|LETTER TO THE EDITOR
|Year : 2017 | Volume
| Issue : 2 | Page : 139-141
A sporadic case of ichthyosis hystrix: Curth and Macklin type
Pragya A Nair, Rochit Singhal, Shailee Gandhi, Nilofar Diwan
Department of Dermatology and Venereology, Pramukhswami Medical College, Karamsad, Gujarat, India
|Date of Web Publication||16-Mar-2017|
Pragya A Nair
Department of Dermatology and Venereology, Pramukhswami Medical College, Karamsad - 388 325, Gujarat
Source of Support: None, Conflict of Interest: None
|How to cite this article:|
Nair PA, Singhal R, Gandhi S, Diwan N. A sporadic case of ichthyosis hystrix: Curth and Macklin type. Indian Dermatol Online J 2017;8:139-41
|How to cite this URL:|
Nair PA, Singhal R, Gandhi S, Diwan N. A sporadic case of ichthyosis hystrix: Curth and Macklin type. Indian Dermatol Online J [serial online] 2017 [cited 2021 Oct 17];8:139-41. Available from: https://www.idoj.in/text.asp?2017/8/2/139/202264
A 13-year-old female presented with generalized skin lesions since early childhood. She was born healthy out of non-consanguineous marriage and full-term vaginal delivery, according to history given by her mother. After 1 year, she started developing lesions initially over the joints such as elbow and knee, which then gradually progressed to involve other parts of the body. None of the other family members were affected.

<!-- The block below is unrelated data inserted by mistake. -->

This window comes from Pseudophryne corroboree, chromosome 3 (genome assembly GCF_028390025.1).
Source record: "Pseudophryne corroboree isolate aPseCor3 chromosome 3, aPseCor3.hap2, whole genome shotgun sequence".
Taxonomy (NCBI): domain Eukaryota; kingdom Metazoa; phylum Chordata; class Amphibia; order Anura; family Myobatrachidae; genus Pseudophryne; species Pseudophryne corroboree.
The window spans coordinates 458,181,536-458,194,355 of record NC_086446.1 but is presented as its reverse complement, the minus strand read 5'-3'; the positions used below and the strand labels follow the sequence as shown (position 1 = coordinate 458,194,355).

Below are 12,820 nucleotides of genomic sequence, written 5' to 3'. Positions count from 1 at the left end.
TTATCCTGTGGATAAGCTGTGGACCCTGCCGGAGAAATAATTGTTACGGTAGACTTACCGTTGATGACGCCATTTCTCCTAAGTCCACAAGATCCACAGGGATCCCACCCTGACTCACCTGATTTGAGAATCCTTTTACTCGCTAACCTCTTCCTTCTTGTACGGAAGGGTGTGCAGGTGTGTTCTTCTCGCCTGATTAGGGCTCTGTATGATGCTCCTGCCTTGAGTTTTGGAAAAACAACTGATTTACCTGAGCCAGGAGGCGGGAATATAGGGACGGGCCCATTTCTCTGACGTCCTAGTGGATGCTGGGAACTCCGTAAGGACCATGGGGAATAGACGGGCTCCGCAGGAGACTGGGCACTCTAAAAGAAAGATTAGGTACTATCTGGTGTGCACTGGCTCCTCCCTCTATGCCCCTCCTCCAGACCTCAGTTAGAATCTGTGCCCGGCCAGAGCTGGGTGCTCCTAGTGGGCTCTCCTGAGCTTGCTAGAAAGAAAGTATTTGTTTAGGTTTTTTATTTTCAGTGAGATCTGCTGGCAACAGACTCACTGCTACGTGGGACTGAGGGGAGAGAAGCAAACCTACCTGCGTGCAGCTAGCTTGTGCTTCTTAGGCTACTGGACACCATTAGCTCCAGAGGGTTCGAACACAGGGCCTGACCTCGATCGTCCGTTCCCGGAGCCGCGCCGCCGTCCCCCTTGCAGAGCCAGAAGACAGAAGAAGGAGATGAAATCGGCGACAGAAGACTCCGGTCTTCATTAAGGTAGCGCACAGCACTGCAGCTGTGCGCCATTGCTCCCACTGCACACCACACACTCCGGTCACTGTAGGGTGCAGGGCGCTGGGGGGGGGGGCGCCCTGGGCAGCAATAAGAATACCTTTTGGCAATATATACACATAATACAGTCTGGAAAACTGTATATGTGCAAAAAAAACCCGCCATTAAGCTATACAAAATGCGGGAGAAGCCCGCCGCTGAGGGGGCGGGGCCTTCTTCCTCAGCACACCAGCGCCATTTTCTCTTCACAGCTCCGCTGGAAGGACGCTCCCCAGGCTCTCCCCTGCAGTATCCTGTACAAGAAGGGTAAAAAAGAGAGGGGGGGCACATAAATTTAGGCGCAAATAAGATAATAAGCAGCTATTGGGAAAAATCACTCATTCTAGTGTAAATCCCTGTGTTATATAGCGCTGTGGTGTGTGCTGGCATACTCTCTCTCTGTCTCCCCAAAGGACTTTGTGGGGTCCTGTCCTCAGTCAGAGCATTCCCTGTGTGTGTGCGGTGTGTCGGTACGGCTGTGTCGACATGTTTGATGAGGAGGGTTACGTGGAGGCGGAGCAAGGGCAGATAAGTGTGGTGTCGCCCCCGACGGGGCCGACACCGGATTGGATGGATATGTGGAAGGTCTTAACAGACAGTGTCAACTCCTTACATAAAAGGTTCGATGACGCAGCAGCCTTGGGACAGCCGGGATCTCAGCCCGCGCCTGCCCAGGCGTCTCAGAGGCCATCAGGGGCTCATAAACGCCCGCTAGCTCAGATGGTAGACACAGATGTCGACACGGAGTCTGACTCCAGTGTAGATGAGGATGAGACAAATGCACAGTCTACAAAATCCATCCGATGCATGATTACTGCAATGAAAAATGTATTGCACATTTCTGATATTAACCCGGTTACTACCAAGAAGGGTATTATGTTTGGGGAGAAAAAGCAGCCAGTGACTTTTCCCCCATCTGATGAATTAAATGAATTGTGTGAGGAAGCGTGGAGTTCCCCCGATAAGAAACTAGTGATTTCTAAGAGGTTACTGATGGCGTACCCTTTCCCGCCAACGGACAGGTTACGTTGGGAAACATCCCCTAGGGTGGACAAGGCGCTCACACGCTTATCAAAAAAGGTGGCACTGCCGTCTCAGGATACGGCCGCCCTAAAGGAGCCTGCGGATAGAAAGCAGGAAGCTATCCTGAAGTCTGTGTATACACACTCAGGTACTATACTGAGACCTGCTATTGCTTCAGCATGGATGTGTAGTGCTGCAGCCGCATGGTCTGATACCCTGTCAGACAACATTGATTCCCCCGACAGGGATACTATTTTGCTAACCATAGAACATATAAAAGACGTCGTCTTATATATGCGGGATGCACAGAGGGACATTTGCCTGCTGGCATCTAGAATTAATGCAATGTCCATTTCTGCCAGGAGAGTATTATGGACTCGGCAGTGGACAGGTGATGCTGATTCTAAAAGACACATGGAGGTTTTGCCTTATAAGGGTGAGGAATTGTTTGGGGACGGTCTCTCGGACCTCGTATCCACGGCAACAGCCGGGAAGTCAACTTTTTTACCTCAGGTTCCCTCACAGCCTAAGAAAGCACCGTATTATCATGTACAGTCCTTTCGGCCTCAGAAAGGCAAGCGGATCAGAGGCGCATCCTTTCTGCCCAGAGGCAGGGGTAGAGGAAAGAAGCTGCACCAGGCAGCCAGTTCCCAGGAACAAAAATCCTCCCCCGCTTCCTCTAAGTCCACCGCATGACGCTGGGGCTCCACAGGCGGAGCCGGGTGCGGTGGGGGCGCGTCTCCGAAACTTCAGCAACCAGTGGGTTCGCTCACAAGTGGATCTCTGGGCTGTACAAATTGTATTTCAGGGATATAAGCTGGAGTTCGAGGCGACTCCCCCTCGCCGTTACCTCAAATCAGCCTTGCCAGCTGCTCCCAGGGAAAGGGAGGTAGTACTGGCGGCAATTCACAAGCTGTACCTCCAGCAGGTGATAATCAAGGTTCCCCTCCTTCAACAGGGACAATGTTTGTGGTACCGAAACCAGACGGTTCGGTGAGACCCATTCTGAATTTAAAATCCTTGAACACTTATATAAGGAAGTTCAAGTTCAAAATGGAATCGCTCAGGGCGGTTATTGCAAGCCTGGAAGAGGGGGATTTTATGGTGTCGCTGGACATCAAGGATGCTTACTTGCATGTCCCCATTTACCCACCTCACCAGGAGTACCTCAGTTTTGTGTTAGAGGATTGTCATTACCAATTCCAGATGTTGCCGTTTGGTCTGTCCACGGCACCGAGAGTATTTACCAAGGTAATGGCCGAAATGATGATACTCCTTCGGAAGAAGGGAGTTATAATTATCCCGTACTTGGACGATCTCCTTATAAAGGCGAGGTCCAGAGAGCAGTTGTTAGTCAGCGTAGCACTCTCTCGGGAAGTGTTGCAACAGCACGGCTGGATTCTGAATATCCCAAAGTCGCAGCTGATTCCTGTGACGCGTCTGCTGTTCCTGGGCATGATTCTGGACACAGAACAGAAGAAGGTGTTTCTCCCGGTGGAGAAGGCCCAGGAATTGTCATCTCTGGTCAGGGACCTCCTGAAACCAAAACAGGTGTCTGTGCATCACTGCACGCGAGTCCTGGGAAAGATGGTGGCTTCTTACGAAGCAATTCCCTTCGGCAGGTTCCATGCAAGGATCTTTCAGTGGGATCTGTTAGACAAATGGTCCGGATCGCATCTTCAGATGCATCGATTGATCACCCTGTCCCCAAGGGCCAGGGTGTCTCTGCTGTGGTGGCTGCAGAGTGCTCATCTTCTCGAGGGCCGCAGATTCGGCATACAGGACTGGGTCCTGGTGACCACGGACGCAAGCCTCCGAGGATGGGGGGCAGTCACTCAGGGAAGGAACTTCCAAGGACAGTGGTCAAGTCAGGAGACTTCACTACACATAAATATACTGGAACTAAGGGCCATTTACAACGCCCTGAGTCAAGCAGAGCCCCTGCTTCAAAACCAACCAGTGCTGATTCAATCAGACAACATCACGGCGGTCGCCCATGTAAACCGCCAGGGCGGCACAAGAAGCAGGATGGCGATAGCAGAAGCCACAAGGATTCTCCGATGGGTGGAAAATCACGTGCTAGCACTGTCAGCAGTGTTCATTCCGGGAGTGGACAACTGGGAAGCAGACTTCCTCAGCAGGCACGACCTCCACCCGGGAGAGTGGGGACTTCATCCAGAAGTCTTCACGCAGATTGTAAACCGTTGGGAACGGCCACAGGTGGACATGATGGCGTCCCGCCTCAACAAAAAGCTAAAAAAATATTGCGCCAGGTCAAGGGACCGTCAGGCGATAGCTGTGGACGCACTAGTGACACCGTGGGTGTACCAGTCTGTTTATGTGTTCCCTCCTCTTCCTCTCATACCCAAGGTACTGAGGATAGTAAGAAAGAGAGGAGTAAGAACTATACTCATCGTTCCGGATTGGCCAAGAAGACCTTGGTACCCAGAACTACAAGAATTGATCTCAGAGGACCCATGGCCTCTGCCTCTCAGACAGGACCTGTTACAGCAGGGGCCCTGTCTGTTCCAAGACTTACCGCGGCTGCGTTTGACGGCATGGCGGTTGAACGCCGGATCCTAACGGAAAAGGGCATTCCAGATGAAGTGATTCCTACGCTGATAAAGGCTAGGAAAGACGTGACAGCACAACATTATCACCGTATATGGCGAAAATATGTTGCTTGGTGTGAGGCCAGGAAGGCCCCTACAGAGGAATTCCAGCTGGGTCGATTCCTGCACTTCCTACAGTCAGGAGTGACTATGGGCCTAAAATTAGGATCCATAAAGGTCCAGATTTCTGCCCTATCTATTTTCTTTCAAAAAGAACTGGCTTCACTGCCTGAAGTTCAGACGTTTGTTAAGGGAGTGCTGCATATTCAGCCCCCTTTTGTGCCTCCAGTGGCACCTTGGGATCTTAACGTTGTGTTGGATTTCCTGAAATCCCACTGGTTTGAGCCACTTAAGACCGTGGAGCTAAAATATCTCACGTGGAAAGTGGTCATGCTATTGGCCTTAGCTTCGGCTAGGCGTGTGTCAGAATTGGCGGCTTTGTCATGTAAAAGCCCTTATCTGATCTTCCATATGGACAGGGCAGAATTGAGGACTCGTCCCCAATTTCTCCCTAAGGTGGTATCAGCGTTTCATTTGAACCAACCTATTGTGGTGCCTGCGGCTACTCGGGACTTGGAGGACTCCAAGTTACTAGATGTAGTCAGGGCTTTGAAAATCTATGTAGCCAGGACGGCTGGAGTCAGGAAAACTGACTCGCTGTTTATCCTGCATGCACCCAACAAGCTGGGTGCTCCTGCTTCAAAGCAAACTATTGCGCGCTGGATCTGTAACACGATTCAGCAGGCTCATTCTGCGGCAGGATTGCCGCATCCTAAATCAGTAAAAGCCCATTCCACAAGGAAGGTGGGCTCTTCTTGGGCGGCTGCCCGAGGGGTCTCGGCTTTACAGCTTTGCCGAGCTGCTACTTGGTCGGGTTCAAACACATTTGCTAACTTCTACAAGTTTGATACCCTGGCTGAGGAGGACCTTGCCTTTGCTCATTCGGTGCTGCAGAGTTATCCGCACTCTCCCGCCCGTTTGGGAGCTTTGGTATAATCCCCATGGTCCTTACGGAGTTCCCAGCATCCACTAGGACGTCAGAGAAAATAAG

There was no history of blistering and hearing loss. On examination, diffuse, hyperkeratotic, thick, dry, adherent, mudcolored to hyperpigmented scales were seen covering most of the body. Face, neck, and upper part of the trunk was spared, but nipple and abdomen were involved [Figure 1]. Joints, especially the knee and elbow, had porcupine like spikes with verrucous ridged to cobblestoned plaques [Figure 2]a. Hyperkeratotic plaques were present over dorsum of hands [Figure 2]b and feet. Palms and soles had severe keratoderma and fissures [Figure 3]a and [Figure 3]b. Scalp, hair, orogenital area, teeth, and nails were normal. Liver function showed raised serum alkaline phosphatase levels. Vitamin D levels were low. Other investigations were normal. Biopsy taken from one of the plaque over the back showed marked hyperkeratosis and papillomatosis in the form of crest-like projections of epidermis [Figure 4]a, that was accompanied by perinuclear vacuolization and binucleated keratinocytes [Figure 4]b. The dermoepidermal junction showed mild lymphoplasmacytic infiltrate with occasional melanophages in otherwise unremarkable dermis. On the basis of the clinical features and histopathology, we arrived at the diagnosis of ichthyosis hystrix of Curth and Macklin type.
|Figure 2: Verrucous ridged to cobblestoned plaques over (a) knees; (b) hyperkeratotic plaques involving dorsum of hands|
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|Figure 4: (a) Hyperkeratosis and papillomatosis in the form of crest-like projections in epidermis (H and E, ×10); (b) epidermis showed perinuclear vacuolization and binucleated keratinocytes (H and E, ×40)|
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Ichthyosis hystrix is a rare genodermatosis. It is a type of congenital ichthyosis, and is also known as systematized verrucous epidermal nevus. It presents with massive hyperpigmented and hyperkeratotic verrucous plaques mainly over the extensor aspect of the arms and legs. Inheritance is either autosomal dominant or sporadic.